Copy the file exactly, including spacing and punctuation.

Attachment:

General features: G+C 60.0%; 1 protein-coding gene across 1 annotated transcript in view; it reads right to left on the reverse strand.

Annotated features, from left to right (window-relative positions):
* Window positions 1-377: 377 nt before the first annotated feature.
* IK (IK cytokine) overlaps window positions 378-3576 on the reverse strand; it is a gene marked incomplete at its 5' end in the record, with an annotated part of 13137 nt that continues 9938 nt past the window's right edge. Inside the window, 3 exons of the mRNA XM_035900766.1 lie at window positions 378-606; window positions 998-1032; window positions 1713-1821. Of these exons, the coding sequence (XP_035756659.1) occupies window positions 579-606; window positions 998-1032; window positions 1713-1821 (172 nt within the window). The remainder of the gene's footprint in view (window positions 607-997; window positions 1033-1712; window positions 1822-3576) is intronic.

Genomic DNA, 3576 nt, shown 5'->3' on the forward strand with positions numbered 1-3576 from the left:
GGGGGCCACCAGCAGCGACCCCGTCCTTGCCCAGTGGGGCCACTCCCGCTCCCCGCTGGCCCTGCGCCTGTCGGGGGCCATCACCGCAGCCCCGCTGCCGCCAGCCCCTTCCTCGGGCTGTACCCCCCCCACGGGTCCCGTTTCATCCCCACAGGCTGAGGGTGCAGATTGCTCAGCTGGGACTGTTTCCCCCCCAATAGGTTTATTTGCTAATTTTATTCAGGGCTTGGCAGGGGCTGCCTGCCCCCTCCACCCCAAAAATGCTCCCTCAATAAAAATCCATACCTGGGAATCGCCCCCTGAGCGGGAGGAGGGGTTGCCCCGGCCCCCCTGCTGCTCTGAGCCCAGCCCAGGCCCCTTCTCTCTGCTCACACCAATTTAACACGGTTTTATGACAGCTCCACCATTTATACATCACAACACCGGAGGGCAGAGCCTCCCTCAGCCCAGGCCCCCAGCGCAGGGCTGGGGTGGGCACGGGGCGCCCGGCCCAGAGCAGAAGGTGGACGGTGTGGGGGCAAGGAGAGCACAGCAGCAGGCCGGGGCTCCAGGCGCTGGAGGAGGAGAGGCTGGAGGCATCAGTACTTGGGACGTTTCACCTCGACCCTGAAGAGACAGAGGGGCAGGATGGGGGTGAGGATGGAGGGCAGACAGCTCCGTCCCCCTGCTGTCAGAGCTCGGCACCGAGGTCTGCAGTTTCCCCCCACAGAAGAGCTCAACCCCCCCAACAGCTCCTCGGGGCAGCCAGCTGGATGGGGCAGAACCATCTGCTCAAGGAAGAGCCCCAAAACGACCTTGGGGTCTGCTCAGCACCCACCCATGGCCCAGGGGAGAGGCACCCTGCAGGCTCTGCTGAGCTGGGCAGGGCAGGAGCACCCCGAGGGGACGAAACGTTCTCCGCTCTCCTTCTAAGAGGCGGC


General features: G+C 60.0%; 1 protein-coding gene across 1 annotated transcript in view; it reads right to left on the reverse strand.

Annotated features, from left to right (window-relative positions):
* Window positions 1-377: 377 nt before the first annotated feature.
* IK (IK cytokine) overlaps window positions 378-3576 on the reverse strand; it is a gene marked incomplete at its 5' end in the record, with an annotated part of 13137 nt that continues 9938 nt past the window's right edge. Inside the window, 3 exons of the mRNA XM_035900766.1 lie at window positions 378-606; window positions 998-1032; window positions 1713-1821. Of these exons, the coding sequence (XP_035756659.1) occupies window positions 579-606; window positions 998-1032; window positions 1713-1821 (172 nt within the window). The remainder of the gene's footprint in view (window positions 607-997; window positions 1033-1712; window positions 1822-3576) is intronic.

Genomic DNA, 3576 nt, shown 5'->3' on the forward strand with positions numbered 1-3576 from the left:
GGGGGCCACCAGCAGCGACCCCGTCCTTGCCCAGTGGGGCCACTCCCGCTCCCCGCTGGCCCTGCGCCTGTCGGGGGCCATCACCGCAGCCCCGCTGCCGCCAGCCCCTTCCTCGGGCTGTACCCCCCCCACGGGTCCCGTTTCATCCCCACAGGCTGAGGGTGCAGATTGCTCAGCTGGGACTGTTTCCCCCCCAATAGGTTTATTTGCTAATTTTATTCAGGGCTTGGCAGGGGCTGCCTGCCCCCTCCACCCCAAAAATGCTCCCTCAATAAAAATCCATACCTGGGAATCGCCCCCTGAGCGGGAGGAGGGGTTGCCCCGGCCCCCCTGCTGCTCTGAGCCCAGCCCAGGCCCCTTCTCTCTGCTCACACCAATTTAACACGGTTTTATGACAGCTCCACCATTTATACATCACAACACCGGAGGGCAGAGCCTCCCTCAGCCCAGGCCCCCAGCGCAGGGCTGGGGTGGGCACGGGGCGCCCGGCCCAGAGCAGAAGGTGGACGGTGTGGGGGCAAGGAGAGCACAGCAGCAGGCCGGGGCTCCAGGCGCTGGAGGAGGAGAGGCTGGAGGCATCAGTACTTGGGACGTTTCACCTCGACCCTGAAGAGACAGAGGGGCAGGATGGGGGTGAGGATGGAGGGCAGACAGCTCCGTCCCCCTGCTGTCAGAGCTCGGCACCGAGGTCTGCAGTTTCCCCCCACAGAAGAGCTCAACCCCCCCAACAGCTCCTCGGGGCAGCCAGCTGGATGGGGCAGAACCATCTGCTCAAGGAAGAGCCCCAAAACGACCTTGGGGTCTGCTCAGCACCCACCCATGGCCCAGGGGAGAGGCACCCTGCAGGCTCTGCTGAGCTGGGCAGGGCAGGAGCACCCCGAGGGGACGAAACGTTCTCCGCTCTCCTTCTAAGAGGCGGC